iMobiMaMa: Tackling early childhood development early

Dr. Carol Thomas with the iMobiMaMa mKitPregnancy is the starting point for early childhood development (ECD) intervention. Before a child is born, both the opportunities and risks for its development, and capacity for early learning, are numerous. Quality antenatal care is therefore an important component of a comprehensive package of ECD services. The World Health Organisation sees antenatal care as, “an opportunity to promote the use of skilled attendance at birth and healthy  behaviours such as breastfeeding, early postnatal care, and planning for  optimal pregnancy spacing”.

In South Africa, access to quality antenatal care is not available to all women. Cost, inconvenience, stigma (sometimes related to teenage pregnancy or pregnancy out of wedlock) and inefficiency serve as hindrances to pregnant women’s desire and ability to access antenatal care. iMobiMaMa, the brain child of Dr. Carol Thomas, intends to mitigate these factors, increase access to quality antenatal care and, as a result provide, the ideal foundation for a child’s early learning. It also provides an opportunity for job creation.

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Mapping Southern-Africa's word-gap (3 November 2016)

babywearinglenavestWe learn to walk by watching others walk. We learn to talk in a similar manner. When it comes to the opportunities to do the latter, however, the odds are sometimes stacked against us. Specifically, research suggests that children raised in poorer socioeconomic areas are also raised in poorer linguistic environments, and this has implications for their ability to understand, speak and make sense of their world.

 However, we have little or no evidence of this “word gap” in Africa. A new technology, allows us to address this gap by analyzing children’s linguistic environments.

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On Learning from Failure (1 November 2016)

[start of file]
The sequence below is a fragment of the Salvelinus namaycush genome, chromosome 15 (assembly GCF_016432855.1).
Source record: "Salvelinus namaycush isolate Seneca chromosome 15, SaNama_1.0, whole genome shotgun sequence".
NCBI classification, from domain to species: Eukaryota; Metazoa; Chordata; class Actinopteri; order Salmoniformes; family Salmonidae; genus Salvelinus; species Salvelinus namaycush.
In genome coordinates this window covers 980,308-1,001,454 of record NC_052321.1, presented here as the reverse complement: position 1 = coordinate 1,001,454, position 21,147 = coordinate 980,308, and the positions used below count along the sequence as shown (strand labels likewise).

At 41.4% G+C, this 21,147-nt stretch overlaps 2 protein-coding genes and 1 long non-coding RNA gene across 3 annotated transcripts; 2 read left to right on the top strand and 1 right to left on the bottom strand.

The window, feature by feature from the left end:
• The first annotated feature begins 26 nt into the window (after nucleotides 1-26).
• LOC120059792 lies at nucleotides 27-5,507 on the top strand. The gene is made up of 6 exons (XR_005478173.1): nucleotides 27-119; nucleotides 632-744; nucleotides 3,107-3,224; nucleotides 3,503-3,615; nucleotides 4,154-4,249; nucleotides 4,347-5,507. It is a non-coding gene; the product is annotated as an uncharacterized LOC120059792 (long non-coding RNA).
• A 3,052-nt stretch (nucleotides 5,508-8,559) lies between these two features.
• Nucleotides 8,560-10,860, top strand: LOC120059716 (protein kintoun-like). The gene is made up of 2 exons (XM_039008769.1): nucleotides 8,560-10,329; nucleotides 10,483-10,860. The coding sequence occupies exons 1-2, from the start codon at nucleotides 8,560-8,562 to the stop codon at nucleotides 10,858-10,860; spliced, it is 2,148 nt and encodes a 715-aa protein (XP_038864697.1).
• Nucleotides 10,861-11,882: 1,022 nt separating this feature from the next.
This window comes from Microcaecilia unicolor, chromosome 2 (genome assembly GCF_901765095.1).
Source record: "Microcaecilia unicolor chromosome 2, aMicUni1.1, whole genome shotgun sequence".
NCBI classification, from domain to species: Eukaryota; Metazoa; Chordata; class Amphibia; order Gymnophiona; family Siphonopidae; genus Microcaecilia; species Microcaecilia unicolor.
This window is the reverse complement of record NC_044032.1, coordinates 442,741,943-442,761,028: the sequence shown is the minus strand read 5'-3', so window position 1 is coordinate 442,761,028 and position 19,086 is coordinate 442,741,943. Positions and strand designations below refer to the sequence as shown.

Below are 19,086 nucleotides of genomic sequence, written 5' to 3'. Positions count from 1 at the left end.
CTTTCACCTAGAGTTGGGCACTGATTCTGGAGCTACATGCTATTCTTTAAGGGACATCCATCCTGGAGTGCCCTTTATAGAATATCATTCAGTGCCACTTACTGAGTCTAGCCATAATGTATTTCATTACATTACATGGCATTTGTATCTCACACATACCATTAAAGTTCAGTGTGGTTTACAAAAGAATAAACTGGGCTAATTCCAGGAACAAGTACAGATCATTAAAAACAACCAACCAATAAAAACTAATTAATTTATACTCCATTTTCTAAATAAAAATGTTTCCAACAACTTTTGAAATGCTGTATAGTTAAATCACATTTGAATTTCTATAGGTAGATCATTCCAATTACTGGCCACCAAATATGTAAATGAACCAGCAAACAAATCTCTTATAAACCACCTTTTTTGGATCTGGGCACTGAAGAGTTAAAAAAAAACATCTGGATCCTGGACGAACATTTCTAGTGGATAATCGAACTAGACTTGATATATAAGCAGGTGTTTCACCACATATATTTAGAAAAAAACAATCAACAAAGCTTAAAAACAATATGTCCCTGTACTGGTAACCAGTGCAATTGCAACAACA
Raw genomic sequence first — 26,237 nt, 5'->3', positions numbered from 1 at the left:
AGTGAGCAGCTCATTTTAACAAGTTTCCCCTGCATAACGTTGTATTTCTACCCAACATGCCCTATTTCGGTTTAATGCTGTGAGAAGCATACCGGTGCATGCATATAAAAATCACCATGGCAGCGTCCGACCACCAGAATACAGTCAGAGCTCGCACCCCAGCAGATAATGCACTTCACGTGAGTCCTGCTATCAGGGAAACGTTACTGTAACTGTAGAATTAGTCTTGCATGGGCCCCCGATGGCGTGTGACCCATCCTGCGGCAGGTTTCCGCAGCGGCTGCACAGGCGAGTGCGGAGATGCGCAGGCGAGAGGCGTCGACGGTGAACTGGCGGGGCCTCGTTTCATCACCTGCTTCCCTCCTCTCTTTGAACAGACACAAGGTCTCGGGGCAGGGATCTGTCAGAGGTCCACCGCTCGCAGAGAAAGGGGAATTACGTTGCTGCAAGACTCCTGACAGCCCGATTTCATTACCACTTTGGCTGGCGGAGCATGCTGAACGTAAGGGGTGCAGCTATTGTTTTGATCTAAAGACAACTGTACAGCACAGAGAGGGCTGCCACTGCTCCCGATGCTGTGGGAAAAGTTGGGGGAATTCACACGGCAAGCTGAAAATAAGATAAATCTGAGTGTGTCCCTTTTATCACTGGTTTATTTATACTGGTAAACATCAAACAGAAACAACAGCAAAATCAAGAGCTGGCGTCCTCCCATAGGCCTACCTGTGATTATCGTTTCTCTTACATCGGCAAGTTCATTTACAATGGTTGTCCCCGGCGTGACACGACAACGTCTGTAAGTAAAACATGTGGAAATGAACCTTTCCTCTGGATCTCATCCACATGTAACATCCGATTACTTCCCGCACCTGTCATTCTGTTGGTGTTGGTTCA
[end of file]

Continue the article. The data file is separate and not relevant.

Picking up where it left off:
image of 9Needs“It’s fine to celebrate success, but it is more important to heed the lessons of failure” – Bill Gates, 1995

The greatest opportunity for learning comes from the instances where things do not go as planned. Our unsuccessful attempt to use crowdsourcing as a means of identifying and mapping community-based ECD services is a case in point.

In partnership with Code for South Africa, the Innovation Edge worked to find a method of locating ECD centres that are not currently known to the Department of Social Development (the Department responsible for registering, supporting and monitoring ECD), with the ultimate aim of keeping children safe and improving the quality of service provision.

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hearScreen: A case study in repurposing ideas (12 Aug 2016)


This year, at the South African Innovation Summit, we will be challenging innovators to adapt their existing ideas so that they benefit children under age 6.  For example, a mobile application game can be used to teach the basics of early development to parents; or a data geo-mapping programme can be adapted to track the services provided to children. From our own work, a successful adaptation of an innovative idea to an early learning application is our project (and SAIS 2015 pitching den winner) hearScreen.  Here’s how it happened.  

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Nominate Africa's next ECD leader

We are excited to announce that we are taking nominations for the next cohort of Global Leaders for Young Children Africa run by the World Forum Foundation and in collaboration with the African Early Childhood Network (AfECN).  The Innovation Edge will be sponsoring two Global Leaders to participate in the 2016-2018 cohort.

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